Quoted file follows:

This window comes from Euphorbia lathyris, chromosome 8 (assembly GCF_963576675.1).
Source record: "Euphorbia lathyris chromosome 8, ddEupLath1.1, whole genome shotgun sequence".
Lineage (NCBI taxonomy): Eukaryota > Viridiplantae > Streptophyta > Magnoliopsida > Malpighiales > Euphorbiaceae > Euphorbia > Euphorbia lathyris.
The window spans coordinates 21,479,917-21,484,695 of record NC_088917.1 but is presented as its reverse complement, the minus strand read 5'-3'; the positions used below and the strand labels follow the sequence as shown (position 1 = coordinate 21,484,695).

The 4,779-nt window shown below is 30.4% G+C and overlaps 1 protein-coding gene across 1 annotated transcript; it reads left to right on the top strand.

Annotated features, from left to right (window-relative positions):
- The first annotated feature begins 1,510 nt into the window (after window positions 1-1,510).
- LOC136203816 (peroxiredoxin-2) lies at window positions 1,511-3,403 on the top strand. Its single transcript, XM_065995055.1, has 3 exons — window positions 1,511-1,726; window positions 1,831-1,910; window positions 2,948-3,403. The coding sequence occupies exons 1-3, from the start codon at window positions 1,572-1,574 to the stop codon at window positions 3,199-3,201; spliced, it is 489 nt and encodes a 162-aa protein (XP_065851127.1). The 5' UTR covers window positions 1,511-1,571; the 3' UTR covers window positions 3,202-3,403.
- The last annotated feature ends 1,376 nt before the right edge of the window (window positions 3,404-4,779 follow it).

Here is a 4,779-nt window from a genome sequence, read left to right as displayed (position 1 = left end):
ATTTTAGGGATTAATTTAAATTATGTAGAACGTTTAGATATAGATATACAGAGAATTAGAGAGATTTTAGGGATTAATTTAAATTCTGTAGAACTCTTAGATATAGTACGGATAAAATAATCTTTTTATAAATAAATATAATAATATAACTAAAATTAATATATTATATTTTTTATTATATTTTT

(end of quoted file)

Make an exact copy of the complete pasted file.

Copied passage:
This window comes from Euphorbia lathyris, chromosome 8 (assembly GCF_963576675.1).
Source record: "Euphorbia lathyris chromosome 8, ddEupLath1.1, whole genome shotgun sequence".
Lineage (NCBI taxonomy): Eukaryota > Viridiplantae > Streptophyta > Magnoliopsida > Malpighiales > Euphorbiaceae > Euphorbia > Euphorbia lathyris.
The window spans coordinates 21,479,917-21,484,695 of record NC_088917.1 but is presented as its reverse complement, the minus strand read 5'-3'; the positions used below and the strand labels follow the sequence as shown (position 1 = coordinate 21,484,695).

The 4,779-nt window shown below is 30.4% G+C and overlaps 1 protein-coding gene across 1 annotated transcript; it reads left to right on the top strand.

Annotated features, from left to right (window-relative positions):
- The first annotated feature begins 1,510 nt into the window (after window positions 1-1,510).
- LOC136203816 (peroxiredoxin-2) lies at window positions 1,511-3,403 on the top strand. Its single transcript, XM_065995055.1, has 3 exons — window positions 1,511-1,726; window positions 1,831-1,910; window positions 2,948-3,403. The coding sequence occupies exons 1-3, from the start codon at window positions 1,572-1,574 to the stop codon at window positions 3,199-3,201; spliced, it is 489 nt and encodes a 162-aa protein (XP_065851127.1). The 5' UTR covers window positions 1,511-1,571; the 3' UTR covers window positions 3,202-3,403.
- The last annotated feature ends 1,376 nt before the right edge of the window (window positions 3,404-4,779 follow it).

Here is a 4,779-nt window from a genome sequence, read left to right as displayed (position 1 = left end):
ATTTTAGGGATTAATTTAAATTATGTAGAACGTTTAGATATAGATATACAGAGAATTAGAGAGATTTTAGGGATTAATTTAAATTCTGTAGAACTCTTAGATATAGTACGGATAAAATAATCTTTTTATAAATAAATATAATAATATAACTAAAATTAATATATTATATTTTTTATTATATTTTT